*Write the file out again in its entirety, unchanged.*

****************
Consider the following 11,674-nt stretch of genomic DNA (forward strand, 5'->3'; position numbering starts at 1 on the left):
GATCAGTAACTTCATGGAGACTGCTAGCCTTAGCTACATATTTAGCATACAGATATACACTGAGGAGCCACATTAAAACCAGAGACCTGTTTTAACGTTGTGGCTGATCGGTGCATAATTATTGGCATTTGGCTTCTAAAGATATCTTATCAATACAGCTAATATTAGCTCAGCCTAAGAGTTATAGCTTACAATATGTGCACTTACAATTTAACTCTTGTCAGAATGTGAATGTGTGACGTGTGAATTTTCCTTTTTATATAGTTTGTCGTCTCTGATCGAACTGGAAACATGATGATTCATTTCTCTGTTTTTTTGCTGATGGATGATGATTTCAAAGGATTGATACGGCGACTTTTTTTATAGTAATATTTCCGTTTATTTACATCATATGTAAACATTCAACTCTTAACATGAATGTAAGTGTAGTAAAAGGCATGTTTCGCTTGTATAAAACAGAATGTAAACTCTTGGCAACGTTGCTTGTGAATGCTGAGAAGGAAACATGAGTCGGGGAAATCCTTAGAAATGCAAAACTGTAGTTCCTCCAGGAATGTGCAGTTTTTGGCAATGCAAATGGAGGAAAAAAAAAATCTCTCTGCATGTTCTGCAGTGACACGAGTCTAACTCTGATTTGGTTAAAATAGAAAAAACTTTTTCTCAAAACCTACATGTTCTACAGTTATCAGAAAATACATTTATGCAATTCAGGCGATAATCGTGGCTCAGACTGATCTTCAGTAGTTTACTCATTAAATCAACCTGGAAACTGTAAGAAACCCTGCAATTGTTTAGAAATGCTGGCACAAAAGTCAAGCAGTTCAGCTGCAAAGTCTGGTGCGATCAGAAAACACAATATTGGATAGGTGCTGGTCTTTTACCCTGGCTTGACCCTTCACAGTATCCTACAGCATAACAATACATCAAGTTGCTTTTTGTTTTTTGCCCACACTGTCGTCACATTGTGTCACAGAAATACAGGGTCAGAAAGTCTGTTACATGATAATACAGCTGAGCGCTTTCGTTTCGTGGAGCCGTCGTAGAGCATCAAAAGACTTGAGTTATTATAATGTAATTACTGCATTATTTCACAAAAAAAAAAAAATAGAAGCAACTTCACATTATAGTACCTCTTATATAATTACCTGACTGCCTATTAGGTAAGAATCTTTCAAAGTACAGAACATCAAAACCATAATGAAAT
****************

Consider the following 11,674-nt stretch of genomic DNA (forward strand, 5'->3'; position numbering starts at 1 on the left):
GATCAGTAACTTCATGGAGACTGCTAGCCTTAGCTACATATTTAGCATACAGATATACACTGAGGAGCCACATTAAAACCAGAGACCTGTTTTAACGTTGTGGCTGATCGGTGCATAATTATTGGCATTTGGCTTCTAAAGATATCTTATCAATACAGCTAATATTAGCTCAGCCTAAGAGTTATAGCTTACAATATGTGCACTTACAATTTAACTCTTGTCAGAATGTGAATGTGTGACGTGTGAATTTTCCTTTTTATATAGTTTGTCGTCTCTGATCGAACTGGAAACATGATGATTCATTTCTCTGTTTTTTTGCTGATGGATGATGATTTCAAAGGATTGATACGGCGACTTTTTTTATAGTAATATTTCCGTTTATTTACATCATATGTAAACATTCAACTCTTAACATGAATGTAAGTGTAGTAAAAGGCATGTTTCGCTTGTATAAAACAGAATGTAAACTCTTGGCAACGTTGCTTGTGAATGCTGAGAAGGAAACATGAGTCGGGGAAATCCTTAGAAATGCAAAACTGTAGTTCCTCCAGGAATGTGCAGTTTTTGGCAATGCAAATGGAGGAAAAAAAAAATCTCTCTGCATGTTCTGCAGTGACACGAGTCTAACTCTGATTTGGTTAAAATAGAAAAAACTTTTTCTCAAAACCTACATGTTCTACAGTTATCAGAAAATACATTTATGCAATTCAGGCGATAATCGTGGCTCAGACTGATCTTCAGTAGTTTACTCATTAAATCAACCTGGAAACTGTAAGAAACCCTGCAATTGTTTAGAAATGCTGGCACAAAAGTCAAGCAGTTCAGCTGCAAAGTCTGGTGCGATCAGAAAACACAATATTGGATAGGTGCTGGTCTTTTACCCTGGCTTGACCCTTCACAGTATCCTACAGCATAACAATACATCAAGTTGCTTTTTGTTTTTTGCCCACACTGTCGTCACATTGTGTCACAGAAATACAGGGTCAGAAAGTCTGTTACATGATAATACAGCTGAGCGCTTTCGTTTCGTGGAGCCGTCGTAGAGCATCAAAAGACTTGAGTTATTATAATGTAATTACTGCATTATTTCACAAAAAAAAAAAAATAGAAGCAACTTCACATTATAGTACCTCTTATATAATTACCTGACTGCCTATTAGGTAAGAATCTTTCAAAGTACAGAACATCAAAACCATAATGAAAT